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South Korea Should Give U.S. Troops the Boot, Part 2


Last April, I wrote an article entitled “South Korea Should Give U.S. Troops the Boot,” in which I argued that if the South Koreans were smart, they would order all U.S. troops out of their country immediately. For those who have not read that article, I would recommend doing so because the reasoning I set forth there are even more valid today as war clouds loom ever darker.

Although the Pentagon and the CIA have succeeded in reinvigorating Cold War hostilities against Russia, most everyone today acknowledges that there is no international communist conspiracy based in Moscow to take over the United States and the rest of the world, which was the guiding principle of the Cold War.

That of course was the rationale that the U.S. national-security establishment relied on for intervening in what was purely a civil war in Korea in the early 1950s. The Reds were coming to get us, the Pentagon and the CIA maintained, and the North Korean communist aggression against South Korea was just the first step in a communist takeover of the world.

But the fact is that the North Koreans were never coming to get America and turn it Red. For that matter, neither was North Vietnam. The Pentagon’s and CIA’s Cold War notion of an international communist conspiracy based in Moscow was a crock from the get-go, one that conveniently guaranteed ever-increasing budgets for the military-industrial complex and its army of contractors.

What about today? Today, there is no chance whatsoever that the North Koreans are coming to the United States to get us. North Korea is an impoverished Third World nation, one that has long suffered under a socialist economic system, which means it has no strong economic or industrial base. While it has a big domestic military establishment, much as the United States does, there is no military capability of crossing the Pacific Ocean, invading the United States, conquering the country, taking over the federal government, and turning America Red.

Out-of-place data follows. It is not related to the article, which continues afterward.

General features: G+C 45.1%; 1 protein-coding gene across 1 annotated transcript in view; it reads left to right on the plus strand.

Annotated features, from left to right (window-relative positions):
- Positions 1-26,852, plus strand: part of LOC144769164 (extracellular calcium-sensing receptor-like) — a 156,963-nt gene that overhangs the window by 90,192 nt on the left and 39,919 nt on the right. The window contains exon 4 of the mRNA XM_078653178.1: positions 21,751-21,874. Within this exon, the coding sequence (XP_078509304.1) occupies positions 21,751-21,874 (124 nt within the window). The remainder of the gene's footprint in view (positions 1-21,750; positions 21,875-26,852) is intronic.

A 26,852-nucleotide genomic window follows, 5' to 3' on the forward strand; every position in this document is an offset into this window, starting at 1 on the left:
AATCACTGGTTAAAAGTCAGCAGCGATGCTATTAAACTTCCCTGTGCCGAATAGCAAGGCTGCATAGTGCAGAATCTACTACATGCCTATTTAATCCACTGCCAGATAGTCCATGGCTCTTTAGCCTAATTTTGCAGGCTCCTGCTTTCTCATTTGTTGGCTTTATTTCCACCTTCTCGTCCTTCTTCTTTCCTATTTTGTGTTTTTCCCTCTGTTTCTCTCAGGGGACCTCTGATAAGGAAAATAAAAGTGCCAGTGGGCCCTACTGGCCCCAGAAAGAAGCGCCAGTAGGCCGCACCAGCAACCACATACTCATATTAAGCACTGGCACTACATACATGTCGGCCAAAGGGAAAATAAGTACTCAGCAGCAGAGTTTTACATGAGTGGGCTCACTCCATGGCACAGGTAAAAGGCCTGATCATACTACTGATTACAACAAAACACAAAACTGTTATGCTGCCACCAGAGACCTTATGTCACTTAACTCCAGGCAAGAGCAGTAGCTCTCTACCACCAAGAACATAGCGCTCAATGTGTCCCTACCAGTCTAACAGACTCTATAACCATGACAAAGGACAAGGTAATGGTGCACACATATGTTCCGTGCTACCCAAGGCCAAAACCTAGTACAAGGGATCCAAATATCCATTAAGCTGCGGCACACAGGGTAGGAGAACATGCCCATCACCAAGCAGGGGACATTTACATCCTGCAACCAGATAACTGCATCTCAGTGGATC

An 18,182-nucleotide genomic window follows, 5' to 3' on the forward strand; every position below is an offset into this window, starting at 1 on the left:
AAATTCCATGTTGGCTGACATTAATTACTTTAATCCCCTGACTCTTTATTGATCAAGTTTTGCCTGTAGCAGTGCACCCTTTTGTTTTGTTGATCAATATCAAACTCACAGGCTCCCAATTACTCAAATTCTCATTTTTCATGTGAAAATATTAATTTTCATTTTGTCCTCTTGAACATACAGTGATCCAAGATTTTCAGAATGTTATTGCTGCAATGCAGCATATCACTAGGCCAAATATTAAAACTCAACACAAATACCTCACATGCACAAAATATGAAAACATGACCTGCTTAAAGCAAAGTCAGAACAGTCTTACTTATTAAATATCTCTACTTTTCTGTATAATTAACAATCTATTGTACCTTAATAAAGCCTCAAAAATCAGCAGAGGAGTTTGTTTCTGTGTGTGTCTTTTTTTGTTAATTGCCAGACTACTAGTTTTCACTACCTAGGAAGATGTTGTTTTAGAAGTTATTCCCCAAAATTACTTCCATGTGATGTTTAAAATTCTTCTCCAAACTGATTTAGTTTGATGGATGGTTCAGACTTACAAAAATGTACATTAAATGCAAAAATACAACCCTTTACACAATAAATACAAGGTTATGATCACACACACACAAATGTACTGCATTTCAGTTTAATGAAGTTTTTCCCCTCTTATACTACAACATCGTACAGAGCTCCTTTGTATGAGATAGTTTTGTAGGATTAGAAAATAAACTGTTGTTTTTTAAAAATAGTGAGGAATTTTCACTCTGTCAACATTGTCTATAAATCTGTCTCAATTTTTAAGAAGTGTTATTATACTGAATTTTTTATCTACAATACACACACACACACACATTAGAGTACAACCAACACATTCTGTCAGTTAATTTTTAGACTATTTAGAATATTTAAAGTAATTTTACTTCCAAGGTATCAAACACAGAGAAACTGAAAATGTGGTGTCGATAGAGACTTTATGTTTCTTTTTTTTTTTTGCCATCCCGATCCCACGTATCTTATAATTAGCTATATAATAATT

In fact, North Korea also has no chance whatsoever of defeating the U.S. government in a defensive war over there. The U.S. government has the most powerful military in history. No Third World nation, with the possible exception of Vietnam, has the remotest possibility of defeating the United States in a war.

Many Third World nations have learned that lesson the hard way. Examples: Iraq. Afghanistan. Grenada. Panama.The Philippines. In fact, the only reason that North Korea was able to fight the United States to a standstill in the Korean War is because China came to its assistance.

Given that there is no chance that North Korea is going to come and get us, the big question is: What are U.S. troops doing in South Korea? They’re certainly not over there defending our “rights and freedoms.”

The ostensible rationale is to protect South Korea in the event of an attack by North Korea. But the next big question is: Even if that’s true, why would the resumption of a civil war in Korea be the business of the U.S. government? Certainly, they couldn’t make their old Cold War claim that if South Korea falls, the rest of the dominoes will begin falling as well.

Moreover, North Korea knows that South Korea is a much more prosperous and militarily powerful nation than North Korea. North Korea knows that it is a virtual certainty that South Korea would prevail in a resumption of the civil war and that China would likely not come to its assistance if it initiated a war with South Korea.

So, again, what are U.S. troops doing in South Korea?

Regime change. That’s been the core principle of the U.S. national-security state since its inception in the 1940s. Installing pro-U.S. regimes around the world. Iraq, Guatemala, Cuba, Chile, Brazil, Congo, Indonesia, Nicaragua, Vietnam, Grenada, Iraq, Afghanistan, Libya, Syria, Ukraine. The list goes on and on. When U.S. officials told North Korea that it is part of an “axis of evil,” they were implying the need to change its regime to a pro-U.S. one — that is, to a “good” regime.